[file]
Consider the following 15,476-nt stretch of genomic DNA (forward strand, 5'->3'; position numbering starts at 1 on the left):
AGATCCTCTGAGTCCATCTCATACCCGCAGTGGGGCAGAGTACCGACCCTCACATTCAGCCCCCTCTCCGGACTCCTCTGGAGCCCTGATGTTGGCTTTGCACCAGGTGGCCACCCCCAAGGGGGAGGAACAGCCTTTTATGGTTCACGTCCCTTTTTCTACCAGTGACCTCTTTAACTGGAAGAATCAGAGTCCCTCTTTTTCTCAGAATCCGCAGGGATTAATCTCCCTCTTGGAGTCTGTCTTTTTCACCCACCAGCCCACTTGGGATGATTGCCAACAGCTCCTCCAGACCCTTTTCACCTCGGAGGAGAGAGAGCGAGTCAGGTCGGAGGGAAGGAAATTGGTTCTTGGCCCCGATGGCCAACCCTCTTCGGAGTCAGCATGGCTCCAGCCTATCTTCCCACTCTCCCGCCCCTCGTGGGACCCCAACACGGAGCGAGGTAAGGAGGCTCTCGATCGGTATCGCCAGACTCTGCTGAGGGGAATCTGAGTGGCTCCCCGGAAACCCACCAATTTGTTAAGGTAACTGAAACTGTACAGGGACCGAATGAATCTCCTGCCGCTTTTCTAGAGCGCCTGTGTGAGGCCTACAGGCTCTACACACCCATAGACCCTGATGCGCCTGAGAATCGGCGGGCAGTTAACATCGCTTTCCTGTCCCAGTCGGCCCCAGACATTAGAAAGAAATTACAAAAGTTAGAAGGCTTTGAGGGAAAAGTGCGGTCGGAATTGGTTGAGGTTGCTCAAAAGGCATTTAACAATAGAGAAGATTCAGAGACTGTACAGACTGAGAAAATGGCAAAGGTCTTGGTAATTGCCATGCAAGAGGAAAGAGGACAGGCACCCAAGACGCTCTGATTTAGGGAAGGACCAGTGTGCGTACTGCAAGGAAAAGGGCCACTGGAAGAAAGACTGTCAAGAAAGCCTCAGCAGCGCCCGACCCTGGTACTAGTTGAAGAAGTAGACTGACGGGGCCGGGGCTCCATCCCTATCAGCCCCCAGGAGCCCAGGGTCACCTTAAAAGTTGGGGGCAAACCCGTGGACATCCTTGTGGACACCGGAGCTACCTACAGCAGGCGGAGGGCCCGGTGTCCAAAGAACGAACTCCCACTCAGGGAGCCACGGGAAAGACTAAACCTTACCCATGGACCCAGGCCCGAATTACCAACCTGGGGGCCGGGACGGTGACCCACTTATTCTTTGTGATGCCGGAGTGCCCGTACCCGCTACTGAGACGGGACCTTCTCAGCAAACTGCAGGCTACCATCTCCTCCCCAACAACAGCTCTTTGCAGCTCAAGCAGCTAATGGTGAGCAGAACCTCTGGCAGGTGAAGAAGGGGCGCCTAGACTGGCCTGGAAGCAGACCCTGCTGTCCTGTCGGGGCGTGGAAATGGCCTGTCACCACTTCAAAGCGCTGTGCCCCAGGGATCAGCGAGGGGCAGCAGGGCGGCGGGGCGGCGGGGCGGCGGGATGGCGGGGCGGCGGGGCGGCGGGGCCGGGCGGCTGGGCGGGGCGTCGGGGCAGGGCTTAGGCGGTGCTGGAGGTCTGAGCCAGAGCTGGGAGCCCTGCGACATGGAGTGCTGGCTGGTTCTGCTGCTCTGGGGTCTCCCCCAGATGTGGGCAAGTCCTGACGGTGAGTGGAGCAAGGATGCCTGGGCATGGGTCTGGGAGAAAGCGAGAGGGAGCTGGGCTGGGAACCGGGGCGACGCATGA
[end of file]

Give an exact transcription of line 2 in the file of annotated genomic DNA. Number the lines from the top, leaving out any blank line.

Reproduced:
AGATCCTCTGAGTCCATCTCATACCCGCAGTGGGGCAGAGTACCGACCCTCACATTCAGCCCCCTCTCCGGACTCCTCTGGAGCCCTGATGTTGGCTTTGCACCAGGTGGCCACCCCCAAGGGGGAGGAACAGCCTTTTATGGTTCACGTCCCTTTTTCTACCAGTGACCTCTTTAACTGGAAGAATCAGAGTCCCTCTTTTTCTCAGAATCCGCAGGGATTAATCTCCCTCTTGGAGTCTGTCTTTTTCACCCACCAGCCCACTTGGGATGATTGCCAACAGCTCCTCCAGACCCTTTTCACCTCGGAGGAGAGAGAGCGAGTCAGGTCGGAGGGAAGGAAATTGGTTCTTGGCCCCGATGGCCAACCCTCTTCGGAGTCAGCATGGCTCCAGCCTATCTTCCCACTCTCCCGCCCCTCGTGGGACCCCAACACGGAGCGAGGTAAGGAGGCTCTCGATCGGTATCGCCAGACTCTGCTGAGGGGAATCTGAGTGGCTCCCCGGAAACCCACCAATTTGTTAAGGTAACTGAAACTGTACAGGGACCGAATGAATCTCCTGCCGCTTTTCTAGAGCGCCTGTGTGAGGCCTACAGGCTCTACACACCCATAGACCCTGATGCGCCTGAGAATCGGCGGGCAGTTAACATCGCTTTCCTGTCCCAGTCGGCCCCAGACATTAGAAAGAAATTACAAAAGTTAGAAGGCTTTGAGGGAAAAGTGCGGTCGGAATTGGTTGAGGTTGCTCAAAAGGCATTTAACAATAGAGAAGATTCAGAGACTGTACAGACTGAGAAAATGGCAAAGGTCTTGGTAATTGCCATGCAAGAGGAAAGAGGACAGGCACCCAAGACGCTCTGATTTAGGGAAGGACCAGTGTGCGTACTGCAAGGAAAAGGGCCACTGGAAGAAAGACTGTCAAGAAAGCCTCAGCAGCGCCCGACCCTGGTACTAGTTGAAGAAGTAGACTGACGGGGCCGGGGCTCCATCCCTATCAGCCCCCAGGAGCCCAGGGTCACCTTAAAAGTTGGGGGCAAACCCGTGGACATCCTTGTGGACACCGGAGCTACCTACAGCAGGCGGAGGGCCCGGTGTCCAAAGAACGAACTCCCACTCAGGGAGCCACGGGAAAGACTAAACCTTACCCATGGACCCAGGCCCGAATTACCAACCTGGGGGCCGGGACGGTGACCCACTTATTCTTTGTGATGCCGGAGTGCCCGTACCCGCTACTGAGACGGGACCTTCTCAGCAAACTGCAGGCTACCATCTCCTCCCCAACAACAGCTCTTTGCAGCTCAAGCAGCTAATGGTGAGCAGAACCTCTGGCAGGTGAAGAAGGGGCGCCTAGACTGGCCTGGAAGCAGACCCTGCTGTCCTGTCGGGGCGTGGAAATGGCCTGTCACCACTTCAAAGCGCTGTGCCCCAGGGATCAGCGAGGGGCAGCAGGGCGGCGGGGCGGCGGGGCGGCGGGATGGCGGGGCGGCGGGGCGGCGGGGCCGGGCGGCTGGGCGGGGCGTCGGGGCAGGGCTTAGGCGGTGCTGGAGGTCTGAGCCAGAGCTGGGAGCCCTGCGACATGGAGTGCTGGCTGGTTCTGCTGCTCTGGGGTCTCCCCCAGATGTGGGCAAGTCCTGACGGTGAGTGGAGCAAGGATGCCTGGGCATGGGTCTGGGAGAAAGCGAGAGGGAGCTGGGCTGGGAACCGGGGCGACGCATGA